Why Walmart Is Falling In Japan
“Everyday Low Price”
This is the slogan of Walmart.
If you live in the United States, you probably know Walmart.
It is the biggest retail chain in the United States that has more than 11,000 stores and clubs around the world.
For the fiscal year ended in January 2019, their total revenue was more than $500 billions.
This number is even bigger than the total revenue of Amazon, Costco, and Kroger all combined.
But when it comes to their business operation in Japan, it’s a different story.
In this article, I will introduce you the reasons why Walmart is failing in Japan and the consumer cultural differences between Japan and the U.S.
Table of Contents
Walmart In Japan
Seiyu is one of the largest supermarket chains in Japan, established in 1963.
In 2002, Walmart acquired a 6.1% of stake in Seiyu and officially made the company a subsidiary in 2005, which became the first step for Walmart to expand their business in Asia.
For this reason, many Japanese people are more familiar with Seiyu than Walmart.
But when we look at largest retail companies in Japan, Seven & I Holdings (Convenience Store), Aeon, Rakuten, Beisia are the largest retails and biggest competitors for Seiyu.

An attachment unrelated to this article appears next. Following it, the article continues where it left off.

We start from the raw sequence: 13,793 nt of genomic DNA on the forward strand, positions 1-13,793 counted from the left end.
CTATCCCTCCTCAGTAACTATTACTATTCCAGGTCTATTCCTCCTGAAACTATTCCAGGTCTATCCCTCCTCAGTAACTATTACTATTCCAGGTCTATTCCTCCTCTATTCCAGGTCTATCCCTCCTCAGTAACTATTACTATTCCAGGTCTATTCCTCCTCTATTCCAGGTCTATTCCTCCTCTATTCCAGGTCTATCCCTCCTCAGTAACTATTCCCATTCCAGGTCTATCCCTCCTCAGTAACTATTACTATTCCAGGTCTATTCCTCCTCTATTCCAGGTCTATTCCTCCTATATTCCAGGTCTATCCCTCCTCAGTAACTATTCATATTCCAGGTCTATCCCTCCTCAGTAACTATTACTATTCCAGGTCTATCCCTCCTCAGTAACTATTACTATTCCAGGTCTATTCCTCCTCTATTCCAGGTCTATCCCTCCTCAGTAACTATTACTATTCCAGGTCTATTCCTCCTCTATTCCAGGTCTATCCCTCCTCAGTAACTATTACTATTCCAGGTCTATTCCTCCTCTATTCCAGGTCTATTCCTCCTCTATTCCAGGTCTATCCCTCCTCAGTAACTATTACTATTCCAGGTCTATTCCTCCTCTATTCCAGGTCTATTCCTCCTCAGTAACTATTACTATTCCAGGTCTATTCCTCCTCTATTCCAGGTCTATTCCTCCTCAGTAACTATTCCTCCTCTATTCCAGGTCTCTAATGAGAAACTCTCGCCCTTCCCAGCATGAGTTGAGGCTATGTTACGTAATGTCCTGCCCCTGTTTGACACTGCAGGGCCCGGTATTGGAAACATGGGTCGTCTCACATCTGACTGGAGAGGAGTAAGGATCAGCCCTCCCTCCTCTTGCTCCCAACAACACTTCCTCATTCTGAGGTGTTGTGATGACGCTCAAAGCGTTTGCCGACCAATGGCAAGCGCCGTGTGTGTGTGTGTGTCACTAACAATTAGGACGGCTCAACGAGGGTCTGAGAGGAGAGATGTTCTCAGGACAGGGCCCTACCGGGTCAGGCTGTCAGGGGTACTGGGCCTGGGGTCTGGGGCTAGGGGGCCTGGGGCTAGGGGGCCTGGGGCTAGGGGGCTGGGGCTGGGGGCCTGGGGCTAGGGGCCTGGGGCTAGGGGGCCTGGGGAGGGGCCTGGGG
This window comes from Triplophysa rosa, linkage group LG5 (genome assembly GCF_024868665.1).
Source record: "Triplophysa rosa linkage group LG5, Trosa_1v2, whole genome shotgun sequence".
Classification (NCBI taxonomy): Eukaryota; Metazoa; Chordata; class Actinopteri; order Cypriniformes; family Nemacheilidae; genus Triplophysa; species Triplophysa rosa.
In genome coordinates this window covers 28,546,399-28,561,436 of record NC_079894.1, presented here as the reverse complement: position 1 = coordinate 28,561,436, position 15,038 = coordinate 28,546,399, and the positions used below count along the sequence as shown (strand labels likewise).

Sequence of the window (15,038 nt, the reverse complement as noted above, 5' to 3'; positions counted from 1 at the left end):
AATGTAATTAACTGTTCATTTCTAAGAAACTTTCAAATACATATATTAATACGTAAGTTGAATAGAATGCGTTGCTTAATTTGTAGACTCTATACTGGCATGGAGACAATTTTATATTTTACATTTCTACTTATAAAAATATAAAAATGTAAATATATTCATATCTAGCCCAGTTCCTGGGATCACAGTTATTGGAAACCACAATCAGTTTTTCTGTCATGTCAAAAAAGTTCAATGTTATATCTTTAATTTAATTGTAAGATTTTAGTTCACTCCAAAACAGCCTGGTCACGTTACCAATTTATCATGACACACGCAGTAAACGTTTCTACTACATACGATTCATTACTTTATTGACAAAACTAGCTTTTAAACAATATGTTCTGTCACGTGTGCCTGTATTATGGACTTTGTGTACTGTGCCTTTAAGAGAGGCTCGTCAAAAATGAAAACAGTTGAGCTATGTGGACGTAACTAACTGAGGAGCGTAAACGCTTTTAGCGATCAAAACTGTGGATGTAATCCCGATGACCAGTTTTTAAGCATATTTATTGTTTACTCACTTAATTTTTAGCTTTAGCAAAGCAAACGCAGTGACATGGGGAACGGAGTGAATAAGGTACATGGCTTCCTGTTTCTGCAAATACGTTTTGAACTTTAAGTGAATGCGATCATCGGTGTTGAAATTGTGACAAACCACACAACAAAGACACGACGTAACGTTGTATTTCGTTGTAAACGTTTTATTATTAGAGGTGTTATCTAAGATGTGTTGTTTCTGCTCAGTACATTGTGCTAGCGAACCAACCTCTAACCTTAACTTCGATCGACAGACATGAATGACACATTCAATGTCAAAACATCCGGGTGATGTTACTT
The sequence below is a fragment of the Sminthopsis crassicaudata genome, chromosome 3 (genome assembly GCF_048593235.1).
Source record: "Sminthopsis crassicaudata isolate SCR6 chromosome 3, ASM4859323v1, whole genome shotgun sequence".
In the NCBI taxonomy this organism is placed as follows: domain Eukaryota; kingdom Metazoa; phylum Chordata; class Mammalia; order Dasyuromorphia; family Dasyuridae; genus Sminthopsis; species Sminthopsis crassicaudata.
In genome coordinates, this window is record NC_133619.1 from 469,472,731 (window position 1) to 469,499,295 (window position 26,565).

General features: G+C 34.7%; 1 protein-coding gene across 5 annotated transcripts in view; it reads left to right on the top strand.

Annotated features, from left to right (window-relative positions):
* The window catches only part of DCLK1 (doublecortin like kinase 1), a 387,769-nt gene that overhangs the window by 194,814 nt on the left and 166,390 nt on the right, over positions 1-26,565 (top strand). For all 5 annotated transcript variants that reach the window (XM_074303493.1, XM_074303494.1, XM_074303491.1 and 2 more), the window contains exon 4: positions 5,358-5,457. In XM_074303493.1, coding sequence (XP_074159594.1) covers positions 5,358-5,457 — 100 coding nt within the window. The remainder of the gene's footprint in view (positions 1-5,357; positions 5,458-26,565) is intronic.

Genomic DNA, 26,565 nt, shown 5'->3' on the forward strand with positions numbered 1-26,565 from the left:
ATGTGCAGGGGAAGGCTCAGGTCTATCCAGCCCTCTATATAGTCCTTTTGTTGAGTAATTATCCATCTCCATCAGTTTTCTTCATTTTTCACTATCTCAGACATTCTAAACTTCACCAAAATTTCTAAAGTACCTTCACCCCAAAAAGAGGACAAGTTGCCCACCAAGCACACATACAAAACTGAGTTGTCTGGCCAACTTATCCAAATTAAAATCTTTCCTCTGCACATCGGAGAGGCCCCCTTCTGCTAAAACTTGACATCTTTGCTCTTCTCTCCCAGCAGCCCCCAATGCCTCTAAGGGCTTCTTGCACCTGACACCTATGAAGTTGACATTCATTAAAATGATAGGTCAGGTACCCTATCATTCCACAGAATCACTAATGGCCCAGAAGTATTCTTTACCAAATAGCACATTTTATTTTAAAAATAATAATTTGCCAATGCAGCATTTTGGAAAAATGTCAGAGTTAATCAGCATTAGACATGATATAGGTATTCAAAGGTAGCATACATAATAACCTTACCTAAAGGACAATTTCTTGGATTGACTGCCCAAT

Seiyu is not even ranked among 25 companies based in Japanese retails.
This is because Japanese consumer culture is way too different from the U.S.
1. Skepticism Of “Low Price”
When Walmart expanded into Japanese market, they used the same “everyday low cost” strategy as they are doing in the U.S. market.
If you go to Walmart or any retail stores in the U.S., you will often see “Buy two, get one free” tags.
This business strategy simply didn’t work out in the Japanese consumer culture because it makes more skepticism to the products in general.
As there is this saying in Japanese: “cheap stuff must have good reasons,” Japanese consumers tend to not get attracted to cheap items that much, especially to food products.
Instead, Japanese consumers buy more when the reason for sales is obvious and special.
So they are more likely to search for daily sales by going multiple stores every time when they shop and take advantage of coupons and point cards.
What Japanese local stores often do is that “if you shop on Wednesday, you get two times more points” sort of strategy, so they get more customers on hump day, instead of weekends.
Thus, “Everyday Low Cost” strategy didn’t fit into Japanese consumer culture.
2. Many People Live in Cities
Even within the United States, Walmart has struggles in big cities, like New York, Francisco, and Boston.
That is because there are more convenience stores and local retails in cities.
And consumer habits in cities are dramatically different from suburb areas.
So in Japan, the vast majority of the population live in the cities, and those cities often have multiple transportation systems that make life much more convenient.
Speaking of convenient, Japan is the land of convenience stores.
It is said there are more than 50,000 convenient stores in the country, which is the highest number in the world.
Convenience stores are huge business in Japan.
Walmart didn’t take this convenience store situation into consideration.